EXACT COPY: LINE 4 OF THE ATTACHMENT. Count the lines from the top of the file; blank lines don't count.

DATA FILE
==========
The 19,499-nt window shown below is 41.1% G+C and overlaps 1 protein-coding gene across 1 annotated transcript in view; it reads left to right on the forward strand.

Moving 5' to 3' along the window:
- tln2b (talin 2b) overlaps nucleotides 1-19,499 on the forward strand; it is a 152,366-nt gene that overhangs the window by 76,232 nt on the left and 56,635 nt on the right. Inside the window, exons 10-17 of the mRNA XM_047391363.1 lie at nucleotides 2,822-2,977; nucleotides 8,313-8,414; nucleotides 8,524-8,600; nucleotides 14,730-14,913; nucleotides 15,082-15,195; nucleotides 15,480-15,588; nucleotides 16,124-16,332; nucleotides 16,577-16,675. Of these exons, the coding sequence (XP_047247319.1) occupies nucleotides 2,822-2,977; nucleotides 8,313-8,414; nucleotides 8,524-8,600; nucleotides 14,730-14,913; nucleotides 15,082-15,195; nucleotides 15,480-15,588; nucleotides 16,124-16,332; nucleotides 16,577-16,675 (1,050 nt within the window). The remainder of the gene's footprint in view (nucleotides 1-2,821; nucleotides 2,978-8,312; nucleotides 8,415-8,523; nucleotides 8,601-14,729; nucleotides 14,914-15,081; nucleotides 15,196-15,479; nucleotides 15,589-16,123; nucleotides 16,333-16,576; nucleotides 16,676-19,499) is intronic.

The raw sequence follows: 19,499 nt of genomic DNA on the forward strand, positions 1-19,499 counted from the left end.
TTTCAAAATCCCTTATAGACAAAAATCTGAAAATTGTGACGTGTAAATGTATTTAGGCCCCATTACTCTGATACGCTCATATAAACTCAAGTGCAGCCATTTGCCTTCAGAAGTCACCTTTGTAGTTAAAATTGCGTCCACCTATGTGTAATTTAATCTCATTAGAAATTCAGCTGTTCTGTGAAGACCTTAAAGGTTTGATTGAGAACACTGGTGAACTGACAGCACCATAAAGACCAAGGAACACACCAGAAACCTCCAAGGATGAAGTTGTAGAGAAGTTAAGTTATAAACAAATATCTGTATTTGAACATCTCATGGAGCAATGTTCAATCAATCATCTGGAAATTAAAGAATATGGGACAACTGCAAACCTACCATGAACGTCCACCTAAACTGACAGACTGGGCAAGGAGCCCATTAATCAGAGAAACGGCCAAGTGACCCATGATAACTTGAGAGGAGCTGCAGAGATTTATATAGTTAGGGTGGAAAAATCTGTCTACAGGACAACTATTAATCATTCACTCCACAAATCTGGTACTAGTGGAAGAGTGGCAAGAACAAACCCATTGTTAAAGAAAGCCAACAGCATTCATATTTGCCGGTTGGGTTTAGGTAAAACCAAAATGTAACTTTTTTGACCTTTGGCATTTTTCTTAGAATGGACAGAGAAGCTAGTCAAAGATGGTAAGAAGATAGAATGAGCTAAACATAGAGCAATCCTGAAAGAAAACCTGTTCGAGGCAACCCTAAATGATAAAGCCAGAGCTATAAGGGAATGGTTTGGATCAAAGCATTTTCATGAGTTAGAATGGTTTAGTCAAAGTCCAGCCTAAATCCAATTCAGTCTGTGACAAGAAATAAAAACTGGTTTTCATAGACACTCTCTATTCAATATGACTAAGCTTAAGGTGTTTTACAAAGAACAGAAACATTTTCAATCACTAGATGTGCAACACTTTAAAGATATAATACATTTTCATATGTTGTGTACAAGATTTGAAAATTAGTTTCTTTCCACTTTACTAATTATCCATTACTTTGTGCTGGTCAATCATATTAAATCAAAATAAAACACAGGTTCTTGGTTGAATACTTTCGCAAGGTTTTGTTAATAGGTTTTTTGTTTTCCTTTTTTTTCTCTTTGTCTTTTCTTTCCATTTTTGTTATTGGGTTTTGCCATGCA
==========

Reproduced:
The raw sequence follows: 19,499 nt of genomic DNA on the forward strand, positions 1-19,499 counted from the left end.